Wild-type zebrafish were sacrificed and the skull plate was carefully removed with forceps to enable better fixation of the otic tissue underneath the brain. Samples were fixed overnight in 4% paraformaldehyde in 0.1 M phosphate buffer (PB) (pH 7.5) at 4°C and then incubated for 2 days in 0.5 M EDTA in 0.1 M PB (pH 7.5) at 4°C, refreshing the solution after the first day. Afterwards, samples were washed twice in PBS and prepared for paraffin embedding, which was carried out using a paraffin infiltration processor (STP 420, Zeiss) according to the following programme: ddH2O: 1×1 min; 50% ethanol (EtOH) 1×5 min; 70% EtOH 1×10 min; 96% EtOH 1×25 min; 96% EtOH 2×20 min; 100% EtOH 2×20 min; xylene 2×20 min; paraffin 3×40 min at 60°C; paraffin 1×60 min at 60°C. After dehydration and paraffin infiltration, samples were embedded using an Embedding Center EG1160 (Leica) and cut into 10 µm thick sections using an Ultracut microtome (Microm, HM 340E). Subsequently, samples were counterstained using H&E (Sigma-Aldrich).
Tissue preparation for immunohistochemistry
Experimental animals were sacrificed and the skull plate was carefully removed with forceps to enable better fixation of the otic tissue underneath the brain. Samples were fixed overnight in 4% paraformaldehyde in 0.1 M PB (pH 7.5) at 4°C and then incubated overnight in 20% sucrose/20% EDTA in 0.1 M PB (pH 7.5) for decalcification and cryoprotection. Subsequently, samples were embedded in 7.5% gelatin/20% sucrose and stored at −80°C. Samples were cut into 12 µm thick transverse sections using a Microm HM 560 Cryostat and stored at −20°C.
For immunohistochemistry, sections were post-fixed for 20-30 min with 100% ice cold methanol at room temperature. Afterwards, sections were washed once with PBS and three times with PBS containing 0.3% Triton X-100 (PBST×0.3%) and were incubated at 4°C overnight with primary antibodies in PBST×0.3% (see Table S2). Next day, sections were washed three times with PBST×0.3% before incubation with Alexa 488-, 555- and 633-conjugated secondary antibodies (ThermoFisherScientific, see Table S2) in PBST×0.3% for 2 h at room temperature. Then, 4,6-diamidino-2-phenylindole (DAPI, 1 µg/ml, Invitrogen) was added to the secondary antibodies to counterstain nuclei. Sections were washed again three times with PBST×0.3% and once with PBS and were mounted in 70% glycerol/PBS.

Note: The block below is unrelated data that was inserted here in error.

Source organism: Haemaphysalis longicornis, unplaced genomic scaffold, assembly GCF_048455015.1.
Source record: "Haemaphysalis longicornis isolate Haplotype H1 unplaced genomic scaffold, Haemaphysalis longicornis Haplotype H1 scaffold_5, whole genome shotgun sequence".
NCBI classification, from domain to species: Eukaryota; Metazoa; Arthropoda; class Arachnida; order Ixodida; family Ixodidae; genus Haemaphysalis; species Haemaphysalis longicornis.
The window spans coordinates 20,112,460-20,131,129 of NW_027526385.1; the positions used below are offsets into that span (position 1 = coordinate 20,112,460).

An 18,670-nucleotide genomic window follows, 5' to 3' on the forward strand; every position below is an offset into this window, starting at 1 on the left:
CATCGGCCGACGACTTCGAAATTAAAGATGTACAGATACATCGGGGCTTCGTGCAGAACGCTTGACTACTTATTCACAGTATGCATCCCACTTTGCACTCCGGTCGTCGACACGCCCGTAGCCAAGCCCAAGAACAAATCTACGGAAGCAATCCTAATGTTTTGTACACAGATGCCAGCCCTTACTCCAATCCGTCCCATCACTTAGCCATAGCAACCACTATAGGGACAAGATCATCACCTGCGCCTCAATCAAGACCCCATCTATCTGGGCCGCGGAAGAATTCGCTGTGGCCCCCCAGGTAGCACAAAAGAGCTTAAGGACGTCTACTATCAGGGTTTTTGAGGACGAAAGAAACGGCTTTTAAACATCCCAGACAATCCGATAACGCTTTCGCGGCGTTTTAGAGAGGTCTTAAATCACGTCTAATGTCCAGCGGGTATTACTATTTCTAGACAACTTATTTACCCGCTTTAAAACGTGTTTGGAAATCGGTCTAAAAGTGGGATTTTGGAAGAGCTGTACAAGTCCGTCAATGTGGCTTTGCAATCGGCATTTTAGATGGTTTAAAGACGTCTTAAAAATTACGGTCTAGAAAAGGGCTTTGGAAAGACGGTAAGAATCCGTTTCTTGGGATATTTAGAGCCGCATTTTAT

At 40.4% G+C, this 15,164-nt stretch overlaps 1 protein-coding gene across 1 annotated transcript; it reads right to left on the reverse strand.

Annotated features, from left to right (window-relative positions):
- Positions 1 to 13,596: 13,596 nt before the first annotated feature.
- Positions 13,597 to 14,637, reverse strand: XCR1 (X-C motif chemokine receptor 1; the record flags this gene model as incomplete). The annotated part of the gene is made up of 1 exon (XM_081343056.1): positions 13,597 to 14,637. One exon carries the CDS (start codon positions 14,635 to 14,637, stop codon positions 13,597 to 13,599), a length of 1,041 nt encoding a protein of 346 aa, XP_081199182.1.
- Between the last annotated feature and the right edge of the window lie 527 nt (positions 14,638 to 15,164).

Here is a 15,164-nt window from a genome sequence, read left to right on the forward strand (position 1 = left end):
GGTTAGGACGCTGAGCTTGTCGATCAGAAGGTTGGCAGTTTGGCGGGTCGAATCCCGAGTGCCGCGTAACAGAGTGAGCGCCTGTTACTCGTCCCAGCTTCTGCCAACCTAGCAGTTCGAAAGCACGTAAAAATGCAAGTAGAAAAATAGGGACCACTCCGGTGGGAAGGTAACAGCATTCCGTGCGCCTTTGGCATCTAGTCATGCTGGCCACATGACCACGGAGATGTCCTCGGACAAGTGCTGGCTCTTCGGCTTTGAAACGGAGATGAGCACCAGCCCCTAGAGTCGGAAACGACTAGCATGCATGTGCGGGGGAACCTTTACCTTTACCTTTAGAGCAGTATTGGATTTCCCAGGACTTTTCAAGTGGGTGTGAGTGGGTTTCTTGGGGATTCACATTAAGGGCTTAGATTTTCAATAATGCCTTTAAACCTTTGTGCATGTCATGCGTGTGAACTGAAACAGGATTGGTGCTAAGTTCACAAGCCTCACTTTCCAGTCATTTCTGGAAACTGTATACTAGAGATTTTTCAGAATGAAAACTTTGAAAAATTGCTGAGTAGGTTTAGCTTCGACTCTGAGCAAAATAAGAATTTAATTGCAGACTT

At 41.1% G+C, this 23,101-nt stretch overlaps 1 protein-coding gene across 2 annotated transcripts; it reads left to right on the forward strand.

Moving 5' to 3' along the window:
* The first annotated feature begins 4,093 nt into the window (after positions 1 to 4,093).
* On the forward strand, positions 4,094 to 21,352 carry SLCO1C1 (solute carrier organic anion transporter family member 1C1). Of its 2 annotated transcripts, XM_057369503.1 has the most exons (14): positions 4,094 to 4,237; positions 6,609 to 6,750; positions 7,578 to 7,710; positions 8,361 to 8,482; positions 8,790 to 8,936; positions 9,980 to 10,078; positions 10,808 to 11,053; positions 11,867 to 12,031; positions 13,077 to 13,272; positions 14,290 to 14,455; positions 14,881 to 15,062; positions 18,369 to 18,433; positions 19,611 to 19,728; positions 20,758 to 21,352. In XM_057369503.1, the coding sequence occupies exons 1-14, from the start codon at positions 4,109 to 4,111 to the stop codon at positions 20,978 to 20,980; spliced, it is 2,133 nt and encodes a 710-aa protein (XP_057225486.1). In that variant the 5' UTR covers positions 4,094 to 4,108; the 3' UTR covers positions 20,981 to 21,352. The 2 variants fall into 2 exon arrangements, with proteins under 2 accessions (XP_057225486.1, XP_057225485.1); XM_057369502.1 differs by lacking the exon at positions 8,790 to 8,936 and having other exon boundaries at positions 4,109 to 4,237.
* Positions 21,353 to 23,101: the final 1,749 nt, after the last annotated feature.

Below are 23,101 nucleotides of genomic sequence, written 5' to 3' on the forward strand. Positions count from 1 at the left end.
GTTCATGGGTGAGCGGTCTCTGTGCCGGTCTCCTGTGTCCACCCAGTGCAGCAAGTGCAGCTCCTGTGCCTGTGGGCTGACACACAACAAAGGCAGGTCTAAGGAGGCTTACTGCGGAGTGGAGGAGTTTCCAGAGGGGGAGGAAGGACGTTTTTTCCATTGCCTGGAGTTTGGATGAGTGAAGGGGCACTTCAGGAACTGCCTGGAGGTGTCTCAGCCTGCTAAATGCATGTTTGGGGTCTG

Modifications for PCNA and HuC/D staining
For immunohistochemistry against PCNA and HuC/D, an antigen retrieval was performed before incubation with primary antibodies. Therefore, slides were incubated in 85-95°C preheated sodium citrate buffer (pH 6) (10 mM) for 15 min, followed by a 10 min cool down in the heated sodium citrate buffer at room temperature.
Modifications for Sox2 staining
For immunohistochemistry against Sox2, an antigen retrieval was performed before incubation with primary antibodies. Therefore, slides were incubated in 99°C preheated sodium citrate buffer (pH 6) (10 mM) for 10 min, followed by a 10 min cool down in the heated sodium citrate buffer at room temperature.
Modifications for BrdU staining
As samples were co-stained for neurod:GFP, BrdU and HuC/D, and BrdU and HuC/D both require different antigen retrieval, immunohistochemistry was performed sequentially. First, samples were stained for neurod:GFP and HuC/D as described above, without adding DAPI, while incubating with the secondary antibodies. Instead of mounting, samples were washed again with PBST×0.3% and afterwards slides were incubated for 13 min at 37°C in preheated 2 M HCl to retrieve the antigenicity of BrdU. Afterwards, slides were washed for 10 min in tetraborate buffer and then with PBST×0.3%. Slides were incubated with primary antibody against BrdU overnight at 4°C, washed with PBST×0.3%, incubated with all secondary antibodies plus DAPI for 2 h at room temperature, and then washed again and mounted as described above.
Images were taken in the light microscopy facility of the Center for Molecular and Cellular Bioengineering (CMCB) technology platform with either a ZEISS Axio Imager upright microscope with Zeiss Plan-Apochromat 10×0.45, 20×0.8 and 40×0.95 korr objectives for magnification, or a Zeiss Axiovert 200 M inverted microscope with Zeiss Plan-Neofluar 10×0.30 and Zeiss Plan-Apochromat 20×0.8 or 40×0.95 korr objectives for magnification. An Axiocam MRm (1388×1040, 6.45×6.45 µm, b/w) or an Axiocam MRc (1388×1040 pixel, 6.45×6.45 µm, colour) was used for detection. Sequential image acquisition was used in samples co-stained with multiple fluorophores. For imaging, z-stacks were acquired to cover the full information in all three dimensions (typically 5-25 z-planes with an interval of 0.4-1.5 µm depending on the numerical aperture of the objective). Images were processed using ZEN blue 2012 and Fiji. Close-up images were generated from the original overview image. For overview images, a maximum projection was taken from several z-planes, whereas only 2-3 z-planes were used for the close-up images. Figures were assembled using Adobe Illustrator CS5.